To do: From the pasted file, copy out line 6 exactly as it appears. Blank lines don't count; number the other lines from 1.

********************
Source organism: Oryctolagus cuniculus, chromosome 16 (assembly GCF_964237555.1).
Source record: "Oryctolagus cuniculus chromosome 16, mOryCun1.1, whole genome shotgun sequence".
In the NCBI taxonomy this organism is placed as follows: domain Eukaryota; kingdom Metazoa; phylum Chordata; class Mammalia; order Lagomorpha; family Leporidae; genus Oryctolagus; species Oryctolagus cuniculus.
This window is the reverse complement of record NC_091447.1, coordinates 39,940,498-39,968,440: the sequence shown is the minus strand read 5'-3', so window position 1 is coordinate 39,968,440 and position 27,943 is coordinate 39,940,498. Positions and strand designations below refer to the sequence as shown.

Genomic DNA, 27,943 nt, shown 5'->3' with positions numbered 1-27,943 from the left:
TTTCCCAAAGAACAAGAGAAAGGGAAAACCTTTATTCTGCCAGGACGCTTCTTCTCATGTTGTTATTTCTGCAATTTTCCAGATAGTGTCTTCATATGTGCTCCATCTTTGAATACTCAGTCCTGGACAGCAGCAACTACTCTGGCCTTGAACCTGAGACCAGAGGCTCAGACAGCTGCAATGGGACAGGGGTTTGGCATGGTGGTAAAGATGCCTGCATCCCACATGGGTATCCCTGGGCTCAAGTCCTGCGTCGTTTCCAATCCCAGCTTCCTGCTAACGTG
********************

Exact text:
TTTCCCAAAGAACAAGAGAAAGGGAAAACCTTTATTCTGCCAGGACGCTTCTTCTCATGTTGTTATTTCTGCAATTTTCCAGATAGTGTCTTCATATGTGCTCCATCTTTGAATACTCAGTCCTGGACAGCAGCAACTACTCTGGCCTTGAACCTGAGACCAGAGGCTCAGACAGCTGCAATGGGACAGGGGTTTGGCATGGTGGTAAAGATGCCTGCATCCCACATGGGTATCCCTGGGCTCAAGTCCTGCGTCGTTTCCAATCCCAGCTTCCTGCTAACGTG